1.  Stay Focused with Your Writing/Blogging. This is probably the hardest part about developing a weBlog.  This is also the most important element.  There are several reasons;  in order to maintain, or develop, a faithful readership, you need to have new, relevant material.  Just like a web site that becomes stale, no one will return if you don’t have any new content or comment.

On the other hand, do not write for the sake of writing.  Writing about something for the sake of creating a new “post” is easily transparent.  It will not reflect your passion.

2.  Social Media Works. Social media, whatever it means, works.  Let it work for you.  Social media will help you get the word out, faster than email, faster than a press release and faster than your web page. Learn how Twitter, Facebook, etc. function and how it can work for your web/message.

I am on Twitter.  It takes a while to understand Twitter, but it is extremely powerful.  I am just learning.  I have made several connections via Twitter.

I just started a fan-page on Facebook (Randall Wong, M.D.)?  Why?  My regular page was really for friends, my kids and family.  If you establish a fan-page, you do not have to “friend” anyone for comments to be posted on your page.  I personally don’t see anything wrong with a doctor “friending” a patient, but it is a sticky area right now.

3.  The Learning Curve is Very, Very Steep………..and Broad. You are one person.  The more you learn, the more there is to do.  From running analytics to changing headers, not too mention maintaining your site with fresh content.  I, specifically, feel that content is the core of your site.  I am not an affiliate marketer, I intend to stay and contribute.  If you find yourself short of time, put the time into your writing.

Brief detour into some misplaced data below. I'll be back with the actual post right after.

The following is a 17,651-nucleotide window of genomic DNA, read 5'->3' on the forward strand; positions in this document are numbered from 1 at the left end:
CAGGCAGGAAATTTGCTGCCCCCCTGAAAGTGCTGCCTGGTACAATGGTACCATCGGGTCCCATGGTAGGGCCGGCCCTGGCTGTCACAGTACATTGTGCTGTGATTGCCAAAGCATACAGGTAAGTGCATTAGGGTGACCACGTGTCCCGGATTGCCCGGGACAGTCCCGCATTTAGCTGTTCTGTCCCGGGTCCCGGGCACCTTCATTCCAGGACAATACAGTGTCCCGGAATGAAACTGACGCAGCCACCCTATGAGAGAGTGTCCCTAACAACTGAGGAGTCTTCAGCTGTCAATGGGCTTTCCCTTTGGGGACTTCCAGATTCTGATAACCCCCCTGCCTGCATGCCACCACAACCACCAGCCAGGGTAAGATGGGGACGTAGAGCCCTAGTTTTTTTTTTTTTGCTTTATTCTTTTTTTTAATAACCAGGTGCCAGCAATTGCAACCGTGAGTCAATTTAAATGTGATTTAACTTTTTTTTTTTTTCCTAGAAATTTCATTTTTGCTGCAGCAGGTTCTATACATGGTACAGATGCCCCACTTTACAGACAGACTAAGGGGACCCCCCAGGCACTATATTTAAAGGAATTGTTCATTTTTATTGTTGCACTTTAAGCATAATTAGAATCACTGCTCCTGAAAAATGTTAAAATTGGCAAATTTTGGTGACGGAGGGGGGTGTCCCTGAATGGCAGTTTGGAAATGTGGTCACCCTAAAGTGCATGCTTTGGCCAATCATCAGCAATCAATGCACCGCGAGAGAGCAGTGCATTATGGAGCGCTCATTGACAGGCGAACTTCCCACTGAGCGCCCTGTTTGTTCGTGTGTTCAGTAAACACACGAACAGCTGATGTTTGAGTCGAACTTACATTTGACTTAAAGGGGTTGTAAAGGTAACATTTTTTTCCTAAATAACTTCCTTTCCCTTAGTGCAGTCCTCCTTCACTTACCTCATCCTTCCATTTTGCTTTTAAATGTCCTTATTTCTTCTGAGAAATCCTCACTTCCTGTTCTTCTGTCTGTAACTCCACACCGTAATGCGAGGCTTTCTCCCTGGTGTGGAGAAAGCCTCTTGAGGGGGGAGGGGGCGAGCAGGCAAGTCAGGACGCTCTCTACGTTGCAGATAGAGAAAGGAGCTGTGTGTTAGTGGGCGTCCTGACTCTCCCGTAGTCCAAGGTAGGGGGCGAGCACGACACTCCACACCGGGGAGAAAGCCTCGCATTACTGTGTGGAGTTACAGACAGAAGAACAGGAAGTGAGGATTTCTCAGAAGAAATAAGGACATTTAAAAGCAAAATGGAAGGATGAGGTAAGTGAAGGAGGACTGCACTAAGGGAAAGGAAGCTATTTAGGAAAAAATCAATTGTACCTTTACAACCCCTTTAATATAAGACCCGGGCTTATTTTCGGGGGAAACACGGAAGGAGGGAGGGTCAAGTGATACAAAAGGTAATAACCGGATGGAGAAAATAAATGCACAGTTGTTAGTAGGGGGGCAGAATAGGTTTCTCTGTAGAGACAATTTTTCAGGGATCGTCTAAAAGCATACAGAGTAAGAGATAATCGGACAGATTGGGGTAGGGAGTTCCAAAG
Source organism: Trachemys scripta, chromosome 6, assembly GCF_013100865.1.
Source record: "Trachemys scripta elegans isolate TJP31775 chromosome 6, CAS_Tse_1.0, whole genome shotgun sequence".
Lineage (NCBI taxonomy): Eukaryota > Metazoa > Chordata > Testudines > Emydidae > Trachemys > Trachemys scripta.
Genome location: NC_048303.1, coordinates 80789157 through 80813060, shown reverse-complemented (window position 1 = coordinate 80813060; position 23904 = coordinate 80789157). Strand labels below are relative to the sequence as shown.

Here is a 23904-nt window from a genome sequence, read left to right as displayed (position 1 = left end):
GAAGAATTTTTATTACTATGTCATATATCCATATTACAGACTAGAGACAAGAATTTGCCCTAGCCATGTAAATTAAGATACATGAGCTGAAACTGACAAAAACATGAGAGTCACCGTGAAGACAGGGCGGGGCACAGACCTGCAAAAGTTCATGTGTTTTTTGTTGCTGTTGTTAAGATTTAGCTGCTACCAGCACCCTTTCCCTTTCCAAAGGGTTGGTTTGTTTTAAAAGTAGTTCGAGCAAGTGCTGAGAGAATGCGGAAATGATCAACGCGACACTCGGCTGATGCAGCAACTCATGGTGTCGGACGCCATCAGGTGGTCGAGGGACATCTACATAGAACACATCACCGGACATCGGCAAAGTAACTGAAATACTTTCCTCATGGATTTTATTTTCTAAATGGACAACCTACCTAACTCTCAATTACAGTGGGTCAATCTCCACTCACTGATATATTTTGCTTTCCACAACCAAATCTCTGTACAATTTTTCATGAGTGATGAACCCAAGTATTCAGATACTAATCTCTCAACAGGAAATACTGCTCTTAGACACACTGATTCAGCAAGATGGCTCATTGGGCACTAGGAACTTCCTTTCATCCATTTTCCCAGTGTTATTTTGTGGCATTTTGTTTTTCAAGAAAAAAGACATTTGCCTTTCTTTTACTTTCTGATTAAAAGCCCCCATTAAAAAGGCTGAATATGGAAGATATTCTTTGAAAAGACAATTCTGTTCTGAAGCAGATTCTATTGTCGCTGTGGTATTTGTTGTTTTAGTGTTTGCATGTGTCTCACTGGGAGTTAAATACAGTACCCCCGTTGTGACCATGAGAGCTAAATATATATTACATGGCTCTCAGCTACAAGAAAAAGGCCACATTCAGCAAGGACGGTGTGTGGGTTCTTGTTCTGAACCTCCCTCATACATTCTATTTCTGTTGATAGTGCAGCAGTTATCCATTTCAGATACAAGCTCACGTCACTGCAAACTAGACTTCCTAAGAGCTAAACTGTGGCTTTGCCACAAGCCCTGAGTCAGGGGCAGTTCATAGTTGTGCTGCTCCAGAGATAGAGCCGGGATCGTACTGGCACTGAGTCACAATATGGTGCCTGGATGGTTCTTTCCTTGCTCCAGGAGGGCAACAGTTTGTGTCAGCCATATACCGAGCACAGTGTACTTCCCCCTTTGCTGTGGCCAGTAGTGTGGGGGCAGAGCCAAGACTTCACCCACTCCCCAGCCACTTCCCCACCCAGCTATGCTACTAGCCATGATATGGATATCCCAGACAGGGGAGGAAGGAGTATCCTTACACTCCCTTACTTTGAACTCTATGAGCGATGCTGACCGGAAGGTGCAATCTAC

There are always going to be distractions; the header that doesn’t fit, the graphic with the wrong color, the positioning of the Google ads, etc.  Remember, this is a work in progress, it always will be.  The learning curve is initially very, very steep.  I am still on the “up” slope.

For months I kept the generic header pics.  I survived this and don’t think my readers much cared.

4.  The Glass if Half Full. As you pay attention to your statistics/analytics, take heart in the positives.  For instance, pay attention to the number of unique visits versus return visits, the time spent at your page/site.  Be aware, that too much information for a fledgling web site is not necessarily meaningful.  There are 3 stats that are meaningful;  new and unique visitors to your site, returning visitors and the time spent at the site.  Remember, I am speaking about a blog (versus a site that is designed for sales).

New and unique visitors indicate that people are able to find you via search engines, SEO (search engine optimization), social media (Facebook, Twitter, LinkedIn, etc.).  Whether or not they stay and/or return is a matter of your content.

Returning visitors indicate that your content is intriguing, interesting and fresh.

Time spent at the site is a good indication of your readers’ interest in your blog.

5.  Backlinks and SEO (search engine optimization) go hand-in-hand.  Search engines, like Google/Bing/Yahoo, are focusing more and more on relevance.  Relevance for your searches.  The ranking of your web depends upon the relevance of your content and how it matches with the keywords used for the “search.”

You must first work on the content of your blog.  Once established, the search engines will revisit the more and more you publish something new.  The next goal is to establish backlinks.  Backlinks are links from other’s web site “back” to yours.  They are also known as incoming links.